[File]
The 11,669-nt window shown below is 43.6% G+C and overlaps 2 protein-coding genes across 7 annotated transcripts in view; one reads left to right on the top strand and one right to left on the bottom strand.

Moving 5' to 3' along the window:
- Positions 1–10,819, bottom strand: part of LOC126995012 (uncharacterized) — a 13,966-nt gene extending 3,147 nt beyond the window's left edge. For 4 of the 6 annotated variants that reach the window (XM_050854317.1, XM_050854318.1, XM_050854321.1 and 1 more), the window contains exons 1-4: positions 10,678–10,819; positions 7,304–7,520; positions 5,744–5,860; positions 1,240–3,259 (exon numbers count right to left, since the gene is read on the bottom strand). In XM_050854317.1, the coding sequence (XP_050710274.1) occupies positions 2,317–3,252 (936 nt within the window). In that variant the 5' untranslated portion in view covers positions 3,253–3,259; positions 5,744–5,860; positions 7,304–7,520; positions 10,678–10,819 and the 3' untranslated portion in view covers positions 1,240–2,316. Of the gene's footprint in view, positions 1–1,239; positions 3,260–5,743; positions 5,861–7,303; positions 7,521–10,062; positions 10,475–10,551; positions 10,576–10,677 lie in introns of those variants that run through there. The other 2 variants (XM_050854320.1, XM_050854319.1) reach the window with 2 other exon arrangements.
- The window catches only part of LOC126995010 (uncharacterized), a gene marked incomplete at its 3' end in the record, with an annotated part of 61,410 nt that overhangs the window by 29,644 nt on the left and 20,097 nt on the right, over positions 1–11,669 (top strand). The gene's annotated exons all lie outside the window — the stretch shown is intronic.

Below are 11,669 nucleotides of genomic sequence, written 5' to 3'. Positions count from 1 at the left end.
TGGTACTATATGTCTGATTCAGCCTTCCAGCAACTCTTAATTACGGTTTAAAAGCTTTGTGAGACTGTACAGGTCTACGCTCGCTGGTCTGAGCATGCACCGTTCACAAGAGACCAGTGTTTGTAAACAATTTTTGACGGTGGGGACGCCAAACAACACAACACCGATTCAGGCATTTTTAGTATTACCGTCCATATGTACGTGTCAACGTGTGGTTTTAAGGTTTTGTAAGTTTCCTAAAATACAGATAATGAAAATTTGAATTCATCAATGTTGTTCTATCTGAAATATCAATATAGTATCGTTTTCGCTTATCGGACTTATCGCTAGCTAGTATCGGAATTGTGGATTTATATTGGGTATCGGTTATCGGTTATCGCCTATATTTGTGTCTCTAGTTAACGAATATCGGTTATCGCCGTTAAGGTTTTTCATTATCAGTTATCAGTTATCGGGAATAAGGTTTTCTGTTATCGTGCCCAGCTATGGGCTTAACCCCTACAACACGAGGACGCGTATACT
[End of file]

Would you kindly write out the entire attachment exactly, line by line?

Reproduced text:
The 11,669-nt window shown below is 43.6% G+C and overlaps 2 protein-coding genes across 7 annotated transcripts in view; one reads left to right on the top strand and one right to left on the bottom strand.

Moving 5' to 3' along the window:
- Positions 1–10,819, bottom strand: part of LOC126995012 (uncharacterized) — a 13,966-nt gene extending 3,147 nt beyond the window's left edge. For 4 of the 6 annotated variants that reach the window (XM_050854317.1, XM_050854318.1, XM_050854321.1 and 1 more), the window contains exons 1-4: positions 10,678–10,819; positions 7,304–7,520; positions 5,744–5,860; positions 1,240–3,259 (exon numbers count right to left, since the gene is read on the bottom strand). In XM_050854317.1, the coding sequence (XP_050710274.1) occupies positions 2,317–3,252 (936 nt within the window). In that variant the 5' untranslated portion in view covers positions 3,253–3,259; positions 5,744–5,860; positions 7,304–7,520; positions 10,678–10,819 and the 3' untranslated portion in view covers positions 1,240–2,316. Of the gene's footprint in view, positions 1–1,239; positions 3,260–5,743; positions 5,861–7,303; positions 7,521–10,062; positions 10,475–10,551; positions 10,576–10,677 lie in introns of those variants that run through there. The other 2 variants (XM_050854320.1, XM_050854319.1) reach the window with 2 other exon arrangements.
- The window catches only part of LOC126995010 (uncharacterized), a gene marked incomplete at its 3' end in the record, with an annotated part of 61,410 nt that overhangs the window by 29,644 nt on the left and 20,097 nt on the right, over positions 1–11,669 (top strand). The gene's annotated exons all lie outside the window — the stretch shown is intronic.

Below are 11,669 nucleotides of genomic sequence, written 5' to 3'. Positions count from 1 at the left end.
TGGTACTATATGTCTGATTCAGCCTTCCAGCAACTCTTAATTACGGTTTAAAAGCTTTGTGAGACTGTACAGGTCTACGCTCGCTGGTCTGAGCATGCACCGTTCACAAGAGACCAGTGTTTGTAAACAATTTTTGACGGTGGGGACGCCAAACAACACAACACCGATTCAGGCATTTTTAGTATTACCGTCCATATGTACGTGTCAACGTGTGGTTTTAAGGTTTTGTAAGTTTCCTAAAATACAGATAATGAAAATTTGAATTCATCAATGTTGTTCTATCTGAAATATCAATATAGTATCGTTTTCGCTTATCGGACTTATCGCTAGCTAGTATCGGAATTGTGGATTTATATTGGGTATCGGTTATCGGTTATCGCCTATATTTGTGTCTCTAGTTAACGAATATCGGTTATCGCCGTTAAGGTTTTTCATTATCAGTTATCAGTTATCGGGAATAAGGTTTTCTGTTATCGTGCCCAGCTATGGGCTTAACCCCTACAACACGAGGACGCGTATACT